How To Share Directory Via NFS on RHEL 7

Network File System (NFS) is one of the most used technology to share directories/folder from one server to another in UNIX based systems. As it is a widely used technology in industries so every UNIX/Linux administrator should know how to setup NFS and share directories.

In today’s tutorial, we are going to tell you how to share directories through NFS from any RHEL 7 / CentOS 7 server to another Linux servers.


How To Share Directory Via Network File System (NFS) on RHEL 7


In this tutorial, we will use two Red hat Enterprise Linux 7 (RHEL 7) system, where one will work as a server and other will work as a client where the shared directory will be mounted.


Steps to Share Directory through Network File System (NFS) on RHEL 7


NFS Server-Side Settings


1. First, you will have to install the NFS package on the server. Check if the package is already installed or not by the below command.

# rpm -qa |grep -i nfs

If NFS packages are not installed, then install using your local YUM repository.

# yum install nfs-utils libnfsidmap

Once, packages are installed, you can again verify using the above command, it should look like below output.

[root@server ~]# rpm -qa |grep -i nfs


2. Now, create a directory to be shared through NFS. For this tutorial we will be creating a folder called “nfs” on root mount point and will give it 777 permission so that everyone can read, write and execute. It Will also set a sticky bit for its protection.

# mkdir /nfs
# chmod 1777 /nfs


3. Now, open configuration file of NFS i.e. /etc/exports and enter the details of client server along with the permission which needs to be given.

[root@server ~]# vi /etc/exports
[root@server ~]# cat /etc/exports

Here, we have used most common options, like rw and sync. This will give share read-write permission at client and real-time syncing.

Use the below commands to export the directory and check what is currently being exported by the NFS server.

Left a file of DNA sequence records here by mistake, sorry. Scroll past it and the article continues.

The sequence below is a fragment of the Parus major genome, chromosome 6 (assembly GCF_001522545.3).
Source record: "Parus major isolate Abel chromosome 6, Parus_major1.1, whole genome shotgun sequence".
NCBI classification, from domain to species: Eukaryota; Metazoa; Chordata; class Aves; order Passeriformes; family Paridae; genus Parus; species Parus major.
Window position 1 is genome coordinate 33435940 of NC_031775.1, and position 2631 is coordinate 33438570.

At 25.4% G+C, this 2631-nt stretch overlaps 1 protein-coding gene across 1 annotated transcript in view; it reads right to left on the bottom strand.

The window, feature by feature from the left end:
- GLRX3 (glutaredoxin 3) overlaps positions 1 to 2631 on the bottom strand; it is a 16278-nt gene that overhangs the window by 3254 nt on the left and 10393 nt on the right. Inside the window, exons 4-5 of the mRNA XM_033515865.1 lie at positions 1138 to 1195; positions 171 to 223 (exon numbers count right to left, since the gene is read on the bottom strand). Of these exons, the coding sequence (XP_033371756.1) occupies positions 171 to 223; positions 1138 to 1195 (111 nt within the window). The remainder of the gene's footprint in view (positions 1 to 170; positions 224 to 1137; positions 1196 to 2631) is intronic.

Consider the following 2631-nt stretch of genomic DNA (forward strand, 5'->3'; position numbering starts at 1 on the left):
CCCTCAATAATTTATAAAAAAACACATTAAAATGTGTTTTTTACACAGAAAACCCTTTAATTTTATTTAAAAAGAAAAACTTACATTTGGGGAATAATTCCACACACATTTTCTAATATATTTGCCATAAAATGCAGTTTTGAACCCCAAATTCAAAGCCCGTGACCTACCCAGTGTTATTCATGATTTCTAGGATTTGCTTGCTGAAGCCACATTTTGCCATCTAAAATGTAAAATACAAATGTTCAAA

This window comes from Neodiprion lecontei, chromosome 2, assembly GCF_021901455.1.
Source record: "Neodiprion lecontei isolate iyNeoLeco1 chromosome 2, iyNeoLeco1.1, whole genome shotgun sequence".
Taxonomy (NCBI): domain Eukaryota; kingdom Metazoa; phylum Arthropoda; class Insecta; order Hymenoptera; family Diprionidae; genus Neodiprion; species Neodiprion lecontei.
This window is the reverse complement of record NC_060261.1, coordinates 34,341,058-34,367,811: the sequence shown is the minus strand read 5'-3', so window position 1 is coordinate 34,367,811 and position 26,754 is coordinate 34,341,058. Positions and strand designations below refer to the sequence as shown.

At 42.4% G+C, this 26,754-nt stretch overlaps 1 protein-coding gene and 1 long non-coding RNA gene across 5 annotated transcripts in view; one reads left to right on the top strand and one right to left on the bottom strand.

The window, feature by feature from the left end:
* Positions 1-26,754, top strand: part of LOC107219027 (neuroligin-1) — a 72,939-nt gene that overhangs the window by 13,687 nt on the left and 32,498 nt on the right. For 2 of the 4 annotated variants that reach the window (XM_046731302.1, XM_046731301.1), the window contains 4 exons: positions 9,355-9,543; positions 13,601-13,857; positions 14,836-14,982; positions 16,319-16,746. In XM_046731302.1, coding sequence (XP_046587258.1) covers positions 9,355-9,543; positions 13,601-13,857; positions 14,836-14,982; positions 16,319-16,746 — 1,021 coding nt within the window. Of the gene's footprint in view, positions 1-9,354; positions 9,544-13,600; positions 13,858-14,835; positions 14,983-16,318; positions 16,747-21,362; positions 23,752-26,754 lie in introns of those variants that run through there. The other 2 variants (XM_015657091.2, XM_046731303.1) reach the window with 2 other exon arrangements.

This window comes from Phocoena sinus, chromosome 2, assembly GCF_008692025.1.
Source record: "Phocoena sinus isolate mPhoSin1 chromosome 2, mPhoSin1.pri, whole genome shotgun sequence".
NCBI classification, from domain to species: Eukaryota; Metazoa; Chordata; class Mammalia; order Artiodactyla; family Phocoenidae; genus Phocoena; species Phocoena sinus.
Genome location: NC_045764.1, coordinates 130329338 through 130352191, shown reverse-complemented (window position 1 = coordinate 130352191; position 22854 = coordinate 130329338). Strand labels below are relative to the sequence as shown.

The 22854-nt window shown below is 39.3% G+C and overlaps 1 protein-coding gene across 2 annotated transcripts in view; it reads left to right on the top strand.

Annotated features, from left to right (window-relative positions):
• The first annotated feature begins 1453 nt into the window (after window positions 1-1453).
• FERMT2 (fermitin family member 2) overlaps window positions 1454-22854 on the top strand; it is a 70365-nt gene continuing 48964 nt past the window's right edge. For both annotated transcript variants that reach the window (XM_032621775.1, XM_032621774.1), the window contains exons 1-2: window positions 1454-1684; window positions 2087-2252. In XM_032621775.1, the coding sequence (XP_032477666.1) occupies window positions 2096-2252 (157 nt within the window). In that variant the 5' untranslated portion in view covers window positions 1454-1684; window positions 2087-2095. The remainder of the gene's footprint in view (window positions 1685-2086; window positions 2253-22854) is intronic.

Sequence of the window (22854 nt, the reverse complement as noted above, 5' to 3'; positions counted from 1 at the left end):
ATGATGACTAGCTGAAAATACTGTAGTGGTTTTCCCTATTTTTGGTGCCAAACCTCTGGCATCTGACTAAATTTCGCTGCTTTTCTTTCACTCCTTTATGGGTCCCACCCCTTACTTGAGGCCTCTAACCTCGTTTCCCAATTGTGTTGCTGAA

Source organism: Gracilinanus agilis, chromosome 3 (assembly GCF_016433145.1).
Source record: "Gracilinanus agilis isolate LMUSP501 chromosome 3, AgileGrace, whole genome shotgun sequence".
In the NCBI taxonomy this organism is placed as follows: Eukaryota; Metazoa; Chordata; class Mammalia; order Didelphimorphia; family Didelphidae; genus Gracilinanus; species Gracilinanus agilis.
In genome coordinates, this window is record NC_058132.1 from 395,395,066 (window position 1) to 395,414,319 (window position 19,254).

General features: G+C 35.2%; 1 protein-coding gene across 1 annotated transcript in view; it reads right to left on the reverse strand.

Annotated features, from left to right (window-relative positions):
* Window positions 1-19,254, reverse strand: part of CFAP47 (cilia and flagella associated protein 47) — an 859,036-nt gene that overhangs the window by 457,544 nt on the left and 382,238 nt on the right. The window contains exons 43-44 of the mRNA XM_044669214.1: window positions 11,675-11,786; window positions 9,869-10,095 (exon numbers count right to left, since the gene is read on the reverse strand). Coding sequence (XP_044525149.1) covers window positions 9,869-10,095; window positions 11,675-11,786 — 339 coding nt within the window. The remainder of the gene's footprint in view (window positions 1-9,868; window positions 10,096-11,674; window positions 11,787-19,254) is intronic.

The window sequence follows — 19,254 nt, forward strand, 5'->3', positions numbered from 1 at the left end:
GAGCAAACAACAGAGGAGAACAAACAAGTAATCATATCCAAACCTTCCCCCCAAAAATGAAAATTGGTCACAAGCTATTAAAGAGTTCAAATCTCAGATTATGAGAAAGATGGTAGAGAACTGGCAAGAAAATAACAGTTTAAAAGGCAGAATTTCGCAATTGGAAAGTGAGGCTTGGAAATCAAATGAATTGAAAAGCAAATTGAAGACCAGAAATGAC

# exportfs –r
# exportfs –v


4. Now start your NFS server, and enable it, so that it can withstand reboots. Use below commands for it.

# systemctl start nfs-server.service
# systemctl enable nfs-server.service
# systemctl start rpcbind
# systemctl enable rpcbind

The Firewall also needs to be set properly for network file system (NFS) to work properly. Use below commands to add NFS service to firewall exceptions.

# firewall-cmd --permanent --add-service=nfs
# firewall-cmd --reload

Below is the example of starting NFS service, enabling it, and checking its status.

[root@server ~]# systemctl start nfs-server.service 
[root@server ~]# systemctl enable nfs-server.service 
ln -s '/usr/lib/systemd/system/nfs-server.service' '/etc/systemd/system/'
[root@server ~]# systemctl status nfs-server.service 
nfs-server.service - NFS server and services
   Loaded: loaded (/usr/lib/systemd/system/nfs-server.service; enabled)
   Active: active (exited) since Sat 2016-05-28 16:45:44 IST; 1min 21s ago
 Main PID: 5394 (code=exited, status=0/SUCCESS)
[root@server ~]# 

Once you have done the above steps, you are good to proceed to the client setup for network file system (NFS) sharing.


NFS Client Settings


5. First of all, create a directory which will be mount point for the NFS share.

# mkdir /nfsshare


6. Now start rpcbind service and enable it.

# systemctl start rpcbind
# systemctl enable rpcbind


Note: Client server does not require NFS services to be running.


7. Now, mount the NFS share on your client-server with the mount command.

# mount –t nfs server:/nfs /nfsshare

For permanent mounting make an entry in the “/etc/fstab” file like below and test by rebooting the server.

# vi /etc/fstab	/nfsshare	nfs	defaults	0 0


This is how you can set up a network file system (NFS) server and share directories using it to the client machines.

This is a very basic setup with minimal options, we will be covering more NFS tutorials in detail in our next tutorial. You can expect tutorials on Kerberos enabled NFS sharing, troubleshooting NFS, sharing trough NFS version 4, etc. If you want to get more such tutorials then subscribe to our newsletter for free, like us on Facebook, follow us on Twitter and keep sharing or articles.

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